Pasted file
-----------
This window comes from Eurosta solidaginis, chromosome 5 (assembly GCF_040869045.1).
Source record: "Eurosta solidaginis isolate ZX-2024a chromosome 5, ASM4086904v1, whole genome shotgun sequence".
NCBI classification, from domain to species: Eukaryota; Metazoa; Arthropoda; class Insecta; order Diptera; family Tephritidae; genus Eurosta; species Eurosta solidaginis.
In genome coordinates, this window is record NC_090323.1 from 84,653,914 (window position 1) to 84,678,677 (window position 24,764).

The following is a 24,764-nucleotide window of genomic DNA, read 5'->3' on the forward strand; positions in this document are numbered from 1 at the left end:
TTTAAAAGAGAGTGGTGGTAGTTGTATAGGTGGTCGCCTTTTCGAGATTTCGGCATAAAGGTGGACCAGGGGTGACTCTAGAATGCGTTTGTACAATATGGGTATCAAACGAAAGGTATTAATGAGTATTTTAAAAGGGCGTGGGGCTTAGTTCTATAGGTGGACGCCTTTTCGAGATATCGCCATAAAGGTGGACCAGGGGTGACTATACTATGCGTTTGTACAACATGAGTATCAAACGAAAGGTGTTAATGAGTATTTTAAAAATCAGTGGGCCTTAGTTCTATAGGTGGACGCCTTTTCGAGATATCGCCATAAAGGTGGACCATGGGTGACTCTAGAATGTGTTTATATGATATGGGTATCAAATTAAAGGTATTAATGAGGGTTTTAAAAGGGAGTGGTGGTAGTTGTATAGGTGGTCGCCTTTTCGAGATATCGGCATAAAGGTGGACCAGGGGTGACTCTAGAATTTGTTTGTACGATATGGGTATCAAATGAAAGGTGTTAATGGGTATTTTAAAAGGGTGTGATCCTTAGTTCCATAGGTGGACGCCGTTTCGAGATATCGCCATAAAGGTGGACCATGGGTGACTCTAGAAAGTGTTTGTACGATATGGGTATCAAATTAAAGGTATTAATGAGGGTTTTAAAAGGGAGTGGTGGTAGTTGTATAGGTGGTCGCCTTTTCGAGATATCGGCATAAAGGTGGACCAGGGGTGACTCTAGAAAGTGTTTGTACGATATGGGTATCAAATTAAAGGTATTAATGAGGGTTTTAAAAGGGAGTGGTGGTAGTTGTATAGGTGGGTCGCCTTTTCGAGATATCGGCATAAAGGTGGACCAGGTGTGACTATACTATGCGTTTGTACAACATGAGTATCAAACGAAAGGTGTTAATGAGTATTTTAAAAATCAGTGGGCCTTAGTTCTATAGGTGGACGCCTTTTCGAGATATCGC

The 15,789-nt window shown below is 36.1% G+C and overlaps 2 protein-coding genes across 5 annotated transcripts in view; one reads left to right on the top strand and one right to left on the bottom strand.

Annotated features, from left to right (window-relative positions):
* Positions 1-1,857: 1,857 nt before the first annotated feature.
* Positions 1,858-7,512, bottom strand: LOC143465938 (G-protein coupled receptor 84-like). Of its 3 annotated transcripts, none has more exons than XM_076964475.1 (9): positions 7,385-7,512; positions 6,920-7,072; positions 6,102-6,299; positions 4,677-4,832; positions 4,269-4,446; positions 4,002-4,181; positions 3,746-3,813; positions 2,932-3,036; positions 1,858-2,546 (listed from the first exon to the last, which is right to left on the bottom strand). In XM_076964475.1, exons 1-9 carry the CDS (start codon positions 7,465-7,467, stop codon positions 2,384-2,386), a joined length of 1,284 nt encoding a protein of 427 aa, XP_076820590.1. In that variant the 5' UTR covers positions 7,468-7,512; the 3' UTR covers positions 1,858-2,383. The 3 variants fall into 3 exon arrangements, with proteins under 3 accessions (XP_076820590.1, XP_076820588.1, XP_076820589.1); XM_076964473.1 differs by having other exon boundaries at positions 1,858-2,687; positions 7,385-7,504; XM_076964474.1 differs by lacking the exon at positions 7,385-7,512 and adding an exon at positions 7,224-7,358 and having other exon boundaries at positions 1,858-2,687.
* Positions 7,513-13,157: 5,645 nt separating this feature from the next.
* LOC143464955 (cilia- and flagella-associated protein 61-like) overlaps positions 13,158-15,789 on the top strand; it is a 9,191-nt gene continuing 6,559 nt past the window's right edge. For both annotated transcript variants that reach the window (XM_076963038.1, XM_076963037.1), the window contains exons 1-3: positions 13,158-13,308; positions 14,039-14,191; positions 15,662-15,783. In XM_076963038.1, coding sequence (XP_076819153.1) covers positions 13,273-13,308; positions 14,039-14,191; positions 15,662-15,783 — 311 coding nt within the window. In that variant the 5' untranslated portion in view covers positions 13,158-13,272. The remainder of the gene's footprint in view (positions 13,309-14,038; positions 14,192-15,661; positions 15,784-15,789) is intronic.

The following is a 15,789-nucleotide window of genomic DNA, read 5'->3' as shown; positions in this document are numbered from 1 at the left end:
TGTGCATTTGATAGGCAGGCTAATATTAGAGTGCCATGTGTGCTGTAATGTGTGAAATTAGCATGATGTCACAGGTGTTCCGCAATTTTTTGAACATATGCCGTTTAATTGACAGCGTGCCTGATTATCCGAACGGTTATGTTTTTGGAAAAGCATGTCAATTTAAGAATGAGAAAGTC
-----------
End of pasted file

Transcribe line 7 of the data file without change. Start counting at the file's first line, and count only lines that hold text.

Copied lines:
The 15,789-nt window shown below is 36.1% G+C and overlaps 2 protein-coding genes across 5 annotated transcripts in view; one reads left to right on the top strand and one right to left on the bottom strand.